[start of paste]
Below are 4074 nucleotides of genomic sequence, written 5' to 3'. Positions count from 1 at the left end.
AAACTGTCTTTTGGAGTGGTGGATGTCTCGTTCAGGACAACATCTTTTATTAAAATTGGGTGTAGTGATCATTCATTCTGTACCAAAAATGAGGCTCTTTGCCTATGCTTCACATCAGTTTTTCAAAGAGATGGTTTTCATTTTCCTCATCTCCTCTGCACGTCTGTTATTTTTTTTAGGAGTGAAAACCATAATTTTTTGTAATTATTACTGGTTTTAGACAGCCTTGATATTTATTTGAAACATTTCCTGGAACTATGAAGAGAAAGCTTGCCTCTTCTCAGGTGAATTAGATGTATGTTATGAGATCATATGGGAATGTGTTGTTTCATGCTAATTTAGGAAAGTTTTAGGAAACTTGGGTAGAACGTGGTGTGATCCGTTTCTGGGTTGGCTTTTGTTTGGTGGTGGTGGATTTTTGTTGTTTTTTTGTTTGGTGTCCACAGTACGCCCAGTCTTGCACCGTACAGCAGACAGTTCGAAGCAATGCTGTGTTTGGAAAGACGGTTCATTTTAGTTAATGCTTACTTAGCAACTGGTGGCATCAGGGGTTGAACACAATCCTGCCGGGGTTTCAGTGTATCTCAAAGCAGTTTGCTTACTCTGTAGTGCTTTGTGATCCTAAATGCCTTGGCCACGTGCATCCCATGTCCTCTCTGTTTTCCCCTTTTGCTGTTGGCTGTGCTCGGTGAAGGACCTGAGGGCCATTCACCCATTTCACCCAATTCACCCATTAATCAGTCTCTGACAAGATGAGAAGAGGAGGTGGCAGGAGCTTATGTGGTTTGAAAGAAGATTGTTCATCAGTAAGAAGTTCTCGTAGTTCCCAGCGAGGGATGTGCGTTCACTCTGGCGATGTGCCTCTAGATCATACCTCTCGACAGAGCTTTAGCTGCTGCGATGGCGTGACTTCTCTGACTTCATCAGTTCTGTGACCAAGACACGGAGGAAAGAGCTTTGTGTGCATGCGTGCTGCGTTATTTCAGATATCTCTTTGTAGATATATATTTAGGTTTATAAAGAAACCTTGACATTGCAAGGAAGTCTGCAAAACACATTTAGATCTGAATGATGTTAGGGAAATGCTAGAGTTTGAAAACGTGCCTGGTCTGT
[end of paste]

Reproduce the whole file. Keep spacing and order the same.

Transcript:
Below are 4074 nucleotides of genomic sequence, written 5' to 3'. Positions count from 1 at the left end.
AAACTGTCTTTTGGAGTGGTGGATGTCTCGTTCAGGACAACATCTTTTATTAAAATTGGGTGTAGTGATCATTCATTCTGTACCAAAAATGAGGCTCTTTGCCTATGCTTCACATCAGTTTTTCAAAGAGATGGTTTTCATTTTCCTCATCTCCTCTGCACGTCTGTTATTTTTTTTAGGAGTGAAAACCATAATTTTTTGTAATTATTACTGGTTTTAGACAGCCTTGATATTTATTTGAAACATTTCCTGGAACTATGAAGAGAAAGCTTGCCTCTTCTCAGGTGAATTAGATGTATGTTATGAGATCATATGGGAATGTGTTGTTTCATGCTAATTTAGGAAAGTTTTAGGAAACTTGGGTAGAACGTGGTGTGATCCGTTTCTGGGTTGGCTTTTGTTTGGTGGTGGTGGATTTTTGTTGTTTTTTTGTTTGGTGTCCACAGTACGCCCAGTCTTGCACCGTACAGCAGACAGTTCGAAGCAATGCTGTGTTTGGAAAGACGGTTCATTTTAGTTAATGCTTACTTAGCAACTGGTGGCATCAGGGGTTGAACACAATCCTGCCGGGGTTTCAGTGTATCTCAAAGCAGTTTGCTTACTCTGTAGTGCTTTGTGATCCTAAATGCCTTGGCCACGTGCATCCCATGTCCTCTCTGTTTTCCCCTTTTGCTGTTGGCTGTGCTCGGTGAAGGACCTGAGGGCCATTCACCCATTTCACCCAATTCACCCATTAATCAGTCTCTGACAAGATGAGAAGAGGAGGTGGCAGGAGCTTATGTGGTTTGAAAGAAGATTGTTCATCAGTAAGAAGTTCTCGTAGTTCCCAGCGAGGGATGTGCGTTCACTCTGGCGATGTGCCTCTAGATCATACCTCTCGACAGAGCTTTAGCTGCTGCGATGGCGTGACTTCTCTGACTTCATCAGTTCTGTGACCAAGACACGGAGGAAAGAGCTTTGTGTGCATGCGTGCTGCGTTATTTCAGATATCTCTTTGTAGATATATATTTAGGTTTATAAAGAAACCTTGACATTGCAAGGAAGTCTGCAAAACACATTTAGATCTGAATGATGTTAGGGAAATGCTAGAGTTTGAAAACGTGCCTGGTCTGT